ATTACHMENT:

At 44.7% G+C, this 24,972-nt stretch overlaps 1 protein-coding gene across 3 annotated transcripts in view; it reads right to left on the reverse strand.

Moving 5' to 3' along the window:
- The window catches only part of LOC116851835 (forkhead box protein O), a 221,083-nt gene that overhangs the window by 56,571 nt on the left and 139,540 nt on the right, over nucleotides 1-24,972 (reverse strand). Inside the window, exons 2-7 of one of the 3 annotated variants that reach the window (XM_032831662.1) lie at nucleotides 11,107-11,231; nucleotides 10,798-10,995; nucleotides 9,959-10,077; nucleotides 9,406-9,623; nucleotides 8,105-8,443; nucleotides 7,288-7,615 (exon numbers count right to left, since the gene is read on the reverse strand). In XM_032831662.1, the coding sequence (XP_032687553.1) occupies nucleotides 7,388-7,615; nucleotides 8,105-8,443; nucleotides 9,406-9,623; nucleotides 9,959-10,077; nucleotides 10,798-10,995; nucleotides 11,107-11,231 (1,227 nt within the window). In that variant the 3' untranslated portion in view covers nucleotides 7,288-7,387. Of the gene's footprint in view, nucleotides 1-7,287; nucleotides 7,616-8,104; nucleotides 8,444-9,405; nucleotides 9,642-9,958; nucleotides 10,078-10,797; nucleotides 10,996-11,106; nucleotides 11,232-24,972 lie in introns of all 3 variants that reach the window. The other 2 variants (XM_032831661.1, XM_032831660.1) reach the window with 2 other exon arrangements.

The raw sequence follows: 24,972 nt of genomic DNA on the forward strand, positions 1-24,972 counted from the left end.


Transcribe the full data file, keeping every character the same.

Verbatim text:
At 44.7% G+C, this 24,972-nt stretch overlaps 1 protein-coding gene across 3 annotated transcripts in view; it reads right to left on the reverse strand.

Moving 5' to 3' along the window:
- The window catches only part of LOC116851835 (forkhead box protein O), a 221,083-nt gene that overhangs the window by 56,571 nt on the left and 139,540 nt on the right, over nucleotides 1-24,972 (reverse strand). Inside the window, exons 2-7 of one of the 3 annotated variants that reach the window (XM_032831662.1) lie at nucleotides 11,107-11,231; nucleotides 10,798-10,995; nucleotides 9,959-10,077; nucleotides 9,406-9,623; nucleotides 8,105-8,443; nucleotides 7,288-7,615 (exon numbers count right to left, since the gene is read on the reverse strand). In XM_032831662.1, the coding sequence (XP_032687553.1) occupies nucleotides 7,388-7,615; nucleotides 8,105-8,443; nucleotides 9,406-9,623; nucleotides 9,959-10,077; nucleotides 10,798-10,995; nucleotides 11,107-11,231 (1,227 nt within the window). In that variant the 3' untranslated portion in view covers nucleotides 7,288-7,387. Of the gene's footprint in view, nucleotides 1-7,287; nucleotides 7,616-8,104; nucleotides 8,444-9,405; nucleotides 9,642-9,958; nucleotides 10,078-10,797; nucleotides 10,996-11,106; nucleotides 11,232-24,972 lie in introns of all 3 variants that reach the window. The other 2 variants (XM_032831661.1, XM_032831660.1) reach the window with 2 other exon arrangements.

The raw sequence follows: 24,972 nt of genomic DNA on the forward strand, positions 1-24,972 counted from the left end.